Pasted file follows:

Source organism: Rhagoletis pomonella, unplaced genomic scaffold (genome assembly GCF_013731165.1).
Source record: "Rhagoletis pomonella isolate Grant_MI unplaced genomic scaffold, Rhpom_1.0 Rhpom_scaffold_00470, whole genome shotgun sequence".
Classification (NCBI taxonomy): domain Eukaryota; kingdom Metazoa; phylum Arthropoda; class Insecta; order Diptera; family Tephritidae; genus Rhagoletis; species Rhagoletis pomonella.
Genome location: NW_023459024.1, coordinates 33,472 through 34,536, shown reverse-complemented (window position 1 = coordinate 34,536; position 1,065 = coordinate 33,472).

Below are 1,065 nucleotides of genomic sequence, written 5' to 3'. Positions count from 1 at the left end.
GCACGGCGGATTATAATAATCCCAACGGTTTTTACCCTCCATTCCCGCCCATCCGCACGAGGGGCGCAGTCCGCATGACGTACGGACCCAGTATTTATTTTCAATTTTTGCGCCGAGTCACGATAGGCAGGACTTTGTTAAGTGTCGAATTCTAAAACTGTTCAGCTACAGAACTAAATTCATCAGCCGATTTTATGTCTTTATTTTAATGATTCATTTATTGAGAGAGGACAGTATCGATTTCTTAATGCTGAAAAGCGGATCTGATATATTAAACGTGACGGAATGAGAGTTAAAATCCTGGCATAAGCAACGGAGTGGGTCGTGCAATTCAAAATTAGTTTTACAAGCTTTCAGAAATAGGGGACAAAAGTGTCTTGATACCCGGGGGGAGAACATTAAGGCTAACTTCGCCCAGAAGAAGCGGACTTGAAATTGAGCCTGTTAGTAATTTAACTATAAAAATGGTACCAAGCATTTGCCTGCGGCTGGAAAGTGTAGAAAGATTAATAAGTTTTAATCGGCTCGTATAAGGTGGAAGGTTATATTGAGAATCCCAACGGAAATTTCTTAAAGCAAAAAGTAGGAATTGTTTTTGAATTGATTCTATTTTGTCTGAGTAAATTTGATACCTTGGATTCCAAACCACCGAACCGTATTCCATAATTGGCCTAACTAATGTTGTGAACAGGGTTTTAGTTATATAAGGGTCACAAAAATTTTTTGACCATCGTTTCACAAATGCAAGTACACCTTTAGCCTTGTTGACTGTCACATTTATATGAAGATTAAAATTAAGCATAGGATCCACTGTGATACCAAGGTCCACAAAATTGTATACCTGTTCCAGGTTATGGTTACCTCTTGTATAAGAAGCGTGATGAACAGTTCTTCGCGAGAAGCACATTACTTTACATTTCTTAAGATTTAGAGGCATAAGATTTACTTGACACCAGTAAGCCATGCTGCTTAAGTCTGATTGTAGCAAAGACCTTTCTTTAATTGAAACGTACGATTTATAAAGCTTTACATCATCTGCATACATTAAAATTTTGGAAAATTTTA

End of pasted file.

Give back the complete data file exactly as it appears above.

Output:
Source organism: Rhagoletis pomonella, unplaced genomic scaffold (genome assembly GCF_013731165.1).
Source record: "Rhagoletis pomonella isolate Grant_MI unplaced genomic scaffold, Rhpom_1.0 Rhpom_scaffold_00470, whole genome shotgun sequence".
Classification (NCBI taxonomy): domain Eukaryota; kingdom Metazoa; phylum Arthropoda; class Insecta; order Diptera; family Tephritidae; genus Rhagoletis; species Rhagoletis pomonella.
Genome location: NW_023459024.1, coordinates 33,472 through 34,536, shown reverse-complemented (window position 1 = coordinate 34,536; position 1,065 = coordinate 33,472).

Below are 1,065 nucleotides of genomic sequence, written 5' to 3'. Positions count from 1 at the left end.
GCACGGCGGATTATAATAATCCCAACGGTTTTTACCCTCCATTCCCGCCCATCCGCACGAGGGGCGCAGTCCGCATGACGTACGGACCCAGTATTTATTTTCAATTTTTGCGCCGAGTCACGATAGGCAGGACTTTGTTAAGTGTCGAATTCTAAAACTGTTCAGCTACAGAACTAAATTCATCAGCCGATTTTATGTCTTTATTTTAATGATTCATTTATTGAGAGAGGACAGTATCGATTTCTTAATGCTGAAAAGCGGATCTGATATATTAAACGTGACGGAATGAGAGTTAAAATCCTGGCATAAGCAACGGAGTGGGTCGTGCAATTCAAAATTAGTTTTACAAGCTTTCAGAAATAGGGGACAAAAGTGTCTTGATACCCGGGGGGAGAACATTAAGGCTAACTTCGCCCAGAAGAAGCGGACTTGAAATTGAGCCTGTTAGTAATTTAACTATAAAAATGGTACCAAGCATTTGCCTGCGGCTGGAAAGTGTAGAAAGATTAATAAGTTTTAATCGGCTCGTATAAGGTGGAAGGTTATATTGAGAATCCCAACGGAAATTTCTTAAAGCAAAAAGTAGGAATTGTTTTTGAATTGATTCTATTTTGTCTGAGTAAATTTGATACCTTGGATTCCAAACCACCGAACCGTATTCCATAATTGGCCTAACTAATGTTGTGAACAGGGTTTTAGTTATATAAGGGTCACAAAAATTTTTTGACCATCGTTTCACAAATGCAAGTACACCTTTAGCCTTGTTGACTGTCACATTTATATGAAGATTAAAATTAAGCATAGGATCCACTGTGATACCAAGGTCCACAAAATTGTATACCTGTTCCAGGTTATGGTTACCTCTTGTATAAGAAGCGTGATGAACAGTTCTTCGCGAGAAGCACATTACTTTACATTTCTTAAGATTTAGAGGCATAAGATTTACTTGACACCAGTAAGCCATGCTGCTTAAGTCTGATTGTAGCAAAGACCTTTCTTTAATTGAAACGTACGATTTATAAAGCTTTACATCATCTGCATACATTAAAATTTTGGAAAATTTTA